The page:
TL;DR: Kermode as mentioned in this paper explored the relationship of fiction to age-old conceptions of chaos and crisis and found new insights into some of the most unyielding philosophical and aesthetic enigmas.
Abstract: A pioneering attempt to relate the theory of literary fiction to a more general theory of fiction, using fictions of apocalypse as a model. This pioneering exploration of the relationship of fiction to age-old conceptions of chaos and crisis offers many new insights into some of the most unyielding philosophical and aesthetic enigmas. Examining the works of a wide range of writers from Plato to William Burroughs, Kermode demonstrates how writers have persistently imposed their \"fictions\" upon the face of eternity and how these have reflected the apocalyptic spirit.
TL;DR: On the Grotesque: Strategies of Contradiction in Art and Literature as mentioned in this paper, is a book about the relationship between art and literature, with a focus on art and philosophy.
Abstract: The Description for this book, On the Grotesque: Strategies of Contradiction in Art and Literature, will be forthcoming.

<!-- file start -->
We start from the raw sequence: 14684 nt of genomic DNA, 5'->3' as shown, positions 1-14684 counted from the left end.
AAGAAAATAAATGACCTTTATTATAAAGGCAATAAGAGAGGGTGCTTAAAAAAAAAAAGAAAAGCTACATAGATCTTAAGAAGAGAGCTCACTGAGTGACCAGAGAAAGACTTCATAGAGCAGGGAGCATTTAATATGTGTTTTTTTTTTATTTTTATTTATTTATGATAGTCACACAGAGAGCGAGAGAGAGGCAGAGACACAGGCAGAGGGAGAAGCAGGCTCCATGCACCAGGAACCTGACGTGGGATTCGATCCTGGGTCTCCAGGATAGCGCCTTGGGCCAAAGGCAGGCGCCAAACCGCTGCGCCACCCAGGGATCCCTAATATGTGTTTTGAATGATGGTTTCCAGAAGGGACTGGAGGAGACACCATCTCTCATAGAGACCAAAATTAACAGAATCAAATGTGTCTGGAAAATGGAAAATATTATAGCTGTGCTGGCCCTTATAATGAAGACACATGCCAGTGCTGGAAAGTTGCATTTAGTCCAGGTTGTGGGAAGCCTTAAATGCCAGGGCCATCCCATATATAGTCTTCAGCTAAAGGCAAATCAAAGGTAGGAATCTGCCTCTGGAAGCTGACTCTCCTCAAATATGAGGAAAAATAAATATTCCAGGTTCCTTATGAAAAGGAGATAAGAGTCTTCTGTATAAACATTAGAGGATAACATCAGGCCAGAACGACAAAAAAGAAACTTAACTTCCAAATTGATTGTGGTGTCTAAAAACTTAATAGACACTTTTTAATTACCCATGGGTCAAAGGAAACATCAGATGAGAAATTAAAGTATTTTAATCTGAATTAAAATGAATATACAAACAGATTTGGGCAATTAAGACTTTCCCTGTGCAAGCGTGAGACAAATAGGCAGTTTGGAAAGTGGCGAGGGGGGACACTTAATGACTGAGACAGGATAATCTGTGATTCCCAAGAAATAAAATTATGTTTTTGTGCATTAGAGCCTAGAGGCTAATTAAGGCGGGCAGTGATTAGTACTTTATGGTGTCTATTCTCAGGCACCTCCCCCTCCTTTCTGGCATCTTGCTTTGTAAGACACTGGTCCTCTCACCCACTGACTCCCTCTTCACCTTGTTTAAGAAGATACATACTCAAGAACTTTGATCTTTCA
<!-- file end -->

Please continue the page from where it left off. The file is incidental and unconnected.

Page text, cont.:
01 Jan 1996
TL;DR: In this article, the authors discuss modernist writers and the ethos of professionalism in a newspaperised world: Henry James's The Reverberator, The Sacred Fount and literary authority 4. The plots of murder: un/original stories in Theodore Dreiser's An American Tragedy.
Abstract: 1. Modernist writers and the ethos of professionalism 2. Fiction from a newspaperised world: Henry James's The Reverberator 3. The newspaperman kicked out: The Sacred Fount and literary authority 4. The plots of murder: un/original stories in Theodore Dreiser's An American Tragedy 5. Reading John Dos Passos: reading mass culture in the USA 6. Miss Lonelyhearts: Nathanael West's comic-strip novel 7. Making the usual kind of sense: Hollywood, West and the critics in The Day of the Locust Notes Reference List Index.